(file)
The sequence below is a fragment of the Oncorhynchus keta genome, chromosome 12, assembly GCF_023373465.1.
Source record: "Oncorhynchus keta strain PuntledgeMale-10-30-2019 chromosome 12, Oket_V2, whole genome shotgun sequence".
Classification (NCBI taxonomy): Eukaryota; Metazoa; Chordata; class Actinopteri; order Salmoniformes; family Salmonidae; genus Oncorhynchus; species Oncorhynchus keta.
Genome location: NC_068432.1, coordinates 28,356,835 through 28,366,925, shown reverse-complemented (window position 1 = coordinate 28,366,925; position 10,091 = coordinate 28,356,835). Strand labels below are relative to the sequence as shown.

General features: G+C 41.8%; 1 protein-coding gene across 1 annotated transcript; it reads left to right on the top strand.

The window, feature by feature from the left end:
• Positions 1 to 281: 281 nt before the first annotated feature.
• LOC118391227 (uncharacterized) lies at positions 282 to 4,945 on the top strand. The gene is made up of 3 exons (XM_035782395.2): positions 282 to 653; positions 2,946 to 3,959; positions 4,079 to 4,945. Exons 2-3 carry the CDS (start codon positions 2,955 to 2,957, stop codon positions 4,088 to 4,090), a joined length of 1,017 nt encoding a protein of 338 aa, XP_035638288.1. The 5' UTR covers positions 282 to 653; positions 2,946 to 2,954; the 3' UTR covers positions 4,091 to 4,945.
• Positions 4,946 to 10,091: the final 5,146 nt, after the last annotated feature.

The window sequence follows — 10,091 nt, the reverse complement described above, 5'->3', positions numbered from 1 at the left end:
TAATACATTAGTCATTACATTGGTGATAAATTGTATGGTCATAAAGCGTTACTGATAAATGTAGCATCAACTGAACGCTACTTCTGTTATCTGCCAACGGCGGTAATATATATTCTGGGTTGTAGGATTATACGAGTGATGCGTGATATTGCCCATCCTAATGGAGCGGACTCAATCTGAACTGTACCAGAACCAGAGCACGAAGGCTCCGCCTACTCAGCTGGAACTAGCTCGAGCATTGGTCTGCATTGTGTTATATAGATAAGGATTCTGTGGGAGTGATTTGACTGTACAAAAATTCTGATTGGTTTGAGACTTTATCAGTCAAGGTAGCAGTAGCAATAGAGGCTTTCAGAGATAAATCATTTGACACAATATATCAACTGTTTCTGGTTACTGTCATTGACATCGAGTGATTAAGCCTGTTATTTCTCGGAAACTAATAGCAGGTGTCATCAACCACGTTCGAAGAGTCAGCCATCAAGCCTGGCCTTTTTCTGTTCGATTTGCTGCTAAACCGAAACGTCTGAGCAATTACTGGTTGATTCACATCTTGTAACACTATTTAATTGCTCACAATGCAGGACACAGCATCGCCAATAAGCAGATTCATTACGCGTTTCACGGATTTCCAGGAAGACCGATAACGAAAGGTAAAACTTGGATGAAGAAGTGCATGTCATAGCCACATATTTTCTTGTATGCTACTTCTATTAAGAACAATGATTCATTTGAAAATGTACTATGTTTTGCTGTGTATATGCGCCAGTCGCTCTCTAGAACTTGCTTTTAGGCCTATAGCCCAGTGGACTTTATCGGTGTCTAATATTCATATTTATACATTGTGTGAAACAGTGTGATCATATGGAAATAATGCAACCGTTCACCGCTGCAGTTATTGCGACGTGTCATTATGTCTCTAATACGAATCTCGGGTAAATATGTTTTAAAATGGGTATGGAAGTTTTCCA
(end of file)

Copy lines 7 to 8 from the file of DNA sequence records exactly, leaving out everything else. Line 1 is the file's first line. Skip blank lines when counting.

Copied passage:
• Positions 1 to 281: 281 nt before the first annotated feature.
• LOC118391227 (uncharacterized) lies at positions 282 to 4,945 on the top strand. The gene is made up of 3 exons (XM_035782395.2): positions 282 to 653; positions 2,946 to 3,959; positions 4,079 to 4,945. Exons 2-3 carry the CDS (start codon positions 2,955 to 2,957, stop codon positions 4,088 to 4,090), a joined length of 1,017 nt encoding a protein of 338 aa, XP_035638288.1. The 5' UTR covers positions 282 to 653; positions 2,946 to 2,954; the 3' UTR covers positions 4,091 to 4,945.